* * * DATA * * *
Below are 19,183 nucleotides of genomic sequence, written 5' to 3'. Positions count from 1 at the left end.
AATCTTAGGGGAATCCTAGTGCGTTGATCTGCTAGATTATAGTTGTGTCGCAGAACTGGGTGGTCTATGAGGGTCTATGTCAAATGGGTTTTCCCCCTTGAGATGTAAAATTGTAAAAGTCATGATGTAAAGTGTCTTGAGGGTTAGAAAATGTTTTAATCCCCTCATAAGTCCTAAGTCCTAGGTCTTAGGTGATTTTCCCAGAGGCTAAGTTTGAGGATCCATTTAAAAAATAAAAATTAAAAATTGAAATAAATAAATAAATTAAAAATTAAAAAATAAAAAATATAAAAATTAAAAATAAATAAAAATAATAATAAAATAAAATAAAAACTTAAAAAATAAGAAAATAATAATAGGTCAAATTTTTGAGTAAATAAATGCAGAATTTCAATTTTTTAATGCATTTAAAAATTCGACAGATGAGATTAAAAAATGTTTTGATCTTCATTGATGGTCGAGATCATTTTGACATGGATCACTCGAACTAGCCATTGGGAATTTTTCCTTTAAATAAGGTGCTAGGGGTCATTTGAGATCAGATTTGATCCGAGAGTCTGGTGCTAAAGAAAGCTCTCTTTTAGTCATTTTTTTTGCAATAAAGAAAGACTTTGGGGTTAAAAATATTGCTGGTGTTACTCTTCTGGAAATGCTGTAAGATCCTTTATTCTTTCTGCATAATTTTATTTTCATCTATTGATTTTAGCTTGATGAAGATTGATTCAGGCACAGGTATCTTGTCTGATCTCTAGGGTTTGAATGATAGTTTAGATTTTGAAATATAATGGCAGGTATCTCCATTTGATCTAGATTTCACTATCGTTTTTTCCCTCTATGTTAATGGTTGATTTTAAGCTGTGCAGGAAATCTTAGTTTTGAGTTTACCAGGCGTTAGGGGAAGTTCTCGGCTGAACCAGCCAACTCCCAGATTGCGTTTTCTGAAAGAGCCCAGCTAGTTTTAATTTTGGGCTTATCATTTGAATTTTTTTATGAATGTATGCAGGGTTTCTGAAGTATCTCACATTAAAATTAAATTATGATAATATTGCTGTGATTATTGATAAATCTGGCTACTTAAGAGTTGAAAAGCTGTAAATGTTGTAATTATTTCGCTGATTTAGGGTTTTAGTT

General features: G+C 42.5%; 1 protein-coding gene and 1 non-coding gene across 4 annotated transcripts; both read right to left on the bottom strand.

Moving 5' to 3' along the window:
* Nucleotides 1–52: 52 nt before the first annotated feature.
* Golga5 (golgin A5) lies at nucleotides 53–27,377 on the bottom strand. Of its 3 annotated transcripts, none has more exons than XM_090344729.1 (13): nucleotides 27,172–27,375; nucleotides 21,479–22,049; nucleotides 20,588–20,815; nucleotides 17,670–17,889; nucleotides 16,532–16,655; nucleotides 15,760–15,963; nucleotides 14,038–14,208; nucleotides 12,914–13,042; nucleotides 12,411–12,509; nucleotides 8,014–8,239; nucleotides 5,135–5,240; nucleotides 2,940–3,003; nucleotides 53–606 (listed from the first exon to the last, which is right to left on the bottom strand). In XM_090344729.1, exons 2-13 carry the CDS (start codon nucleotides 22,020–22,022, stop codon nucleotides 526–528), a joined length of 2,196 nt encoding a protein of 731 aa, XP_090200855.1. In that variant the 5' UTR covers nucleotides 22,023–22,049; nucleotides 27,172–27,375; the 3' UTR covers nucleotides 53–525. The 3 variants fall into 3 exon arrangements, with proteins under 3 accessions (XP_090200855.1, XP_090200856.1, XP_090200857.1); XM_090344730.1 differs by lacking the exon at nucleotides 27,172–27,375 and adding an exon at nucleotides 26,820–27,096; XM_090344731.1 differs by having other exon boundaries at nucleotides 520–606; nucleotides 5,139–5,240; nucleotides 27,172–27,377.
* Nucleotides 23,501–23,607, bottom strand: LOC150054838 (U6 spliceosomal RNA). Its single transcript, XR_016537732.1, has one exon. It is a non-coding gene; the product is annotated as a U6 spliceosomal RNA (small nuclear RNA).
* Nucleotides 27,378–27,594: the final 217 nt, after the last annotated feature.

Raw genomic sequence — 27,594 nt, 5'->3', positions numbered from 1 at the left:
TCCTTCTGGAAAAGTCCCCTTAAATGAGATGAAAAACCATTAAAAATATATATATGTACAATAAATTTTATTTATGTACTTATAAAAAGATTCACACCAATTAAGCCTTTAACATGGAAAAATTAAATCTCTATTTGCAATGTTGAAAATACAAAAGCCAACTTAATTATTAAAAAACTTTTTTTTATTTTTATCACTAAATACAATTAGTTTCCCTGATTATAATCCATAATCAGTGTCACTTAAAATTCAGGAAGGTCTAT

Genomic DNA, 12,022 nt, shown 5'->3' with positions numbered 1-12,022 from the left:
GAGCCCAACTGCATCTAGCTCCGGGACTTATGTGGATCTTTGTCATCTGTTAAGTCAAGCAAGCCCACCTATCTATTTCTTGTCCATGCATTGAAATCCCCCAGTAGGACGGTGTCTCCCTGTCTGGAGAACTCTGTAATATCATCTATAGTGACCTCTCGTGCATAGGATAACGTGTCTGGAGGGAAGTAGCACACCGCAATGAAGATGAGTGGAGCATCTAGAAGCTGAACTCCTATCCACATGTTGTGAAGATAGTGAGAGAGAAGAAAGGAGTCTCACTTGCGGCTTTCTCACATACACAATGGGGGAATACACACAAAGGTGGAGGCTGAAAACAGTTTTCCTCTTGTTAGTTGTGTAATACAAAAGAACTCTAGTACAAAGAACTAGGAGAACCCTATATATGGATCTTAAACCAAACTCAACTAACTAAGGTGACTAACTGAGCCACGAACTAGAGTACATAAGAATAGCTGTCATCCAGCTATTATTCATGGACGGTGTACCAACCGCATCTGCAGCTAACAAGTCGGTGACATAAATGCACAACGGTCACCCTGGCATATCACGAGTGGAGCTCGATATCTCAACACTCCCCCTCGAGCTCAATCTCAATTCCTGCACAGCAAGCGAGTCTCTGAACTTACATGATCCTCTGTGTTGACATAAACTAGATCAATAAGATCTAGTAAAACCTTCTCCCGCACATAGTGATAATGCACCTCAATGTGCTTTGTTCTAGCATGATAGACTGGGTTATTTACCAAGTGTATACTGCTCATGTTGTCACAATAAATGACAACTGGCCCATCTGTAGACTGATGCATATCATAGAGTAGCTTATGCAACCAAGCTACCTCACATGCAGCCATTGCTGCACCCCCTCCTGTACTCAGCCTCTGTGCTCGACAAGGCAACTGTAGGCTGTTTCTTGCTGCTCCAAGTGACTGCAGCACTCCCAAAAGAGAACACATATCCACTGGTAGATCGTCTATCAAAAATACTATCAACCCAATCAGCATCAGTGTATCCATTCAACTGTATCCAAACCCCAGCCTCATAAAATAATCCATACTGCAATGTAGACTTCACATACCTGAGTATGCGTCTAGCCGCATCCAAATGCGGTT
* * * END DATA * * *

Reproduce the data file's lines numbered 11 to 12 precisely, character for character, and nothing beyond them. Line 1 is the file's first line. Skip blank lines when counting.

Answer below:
Genomic DNA, 12,022 nt, shown 5'->3' with positions numbered 1-12,022 from the left:
GAGCCCAACTGCATCTAGCTCCGGGACTTATGTGGATCTTTGTCATCTGTTAAGTCAAGCAAGCCCACCTATCTATTTCTTGTCCATGCATTGAAATCCCCCAGTAGGACGGTGTCTCCCTGTCTGGAGAACTCTGTAATATCATCTATAGTGACCTCTCGTGCATAGGATAACGTGTCTGGAGGGAAGTAGCACACCGCAATGAAGATGAGTGGAGCATCTAGAAGCTGAACTCCTATCCACATGTTGTGAAGATAGTGAGAGAGAAGAAAGGAGTCTCACTTGCGGCTTTCTCACATACACAATGGGGGAATACACACAAAGGTGGAGGCTGAAAACAGTTTTCCTCTTGTTAGTTGTGTAATACAAAAGAACTCTAGTACAAAGAACTAGGAGAACCCTATATATGGATCTTAAACCAAACTCAACTAACTAAGGTGACTAACTGAGCCACGAACTAGAGTACATAAGAATAGCTGTCATCCAGCTATTATTCATGGACGGTGTACCAACCGCATCTGCAGCTAACAAGTCGGTGACATAAATGCACAACGGTCACCCTGGCATATCACGAGTGGAGCTCGATATCTCAACACTCCCCCTCGAGCTCAATCTCAATTCCTGCACAGCAAGCGAGTCTCTGAACTTACATGATCCTCTGTGTTGACATAAACTAGATCAATAAGATCTAGTAAAACCTTCTCCCGCACATAGTGATAATGCACCTCAATGTGCTTTGTTCTAGCATGATAGACTGGGTTATTTACCAAGTGTATACTGCTCATGTTGTCACAATAAATGACAACTGGCCCATCTGTAGACTGATGCATATCATAGAGTAGCTTATGCAACCAAGCTACCTCACATGCAGCCATTGCTGCACCCCCTCCTGTACTCAGCCTCTGTGCTCGACAAGGCAACTGTAGGCTGTTTCTTGCTGCTCCAAGTGACTGCAGCACTCCCAAAAGAGAACACATATCCACTGGTAGATCGTCTATCAAAAATACTATCAACCCAATCAGCATCAGTGTATCCATTCAACTGTATCCAAACCCCAGCCTCATAAAATAATCCATACTGCAATGTAGACTTCACATACCTGAGTATGCGTCTAGCCGCATCCAAATGCGGTT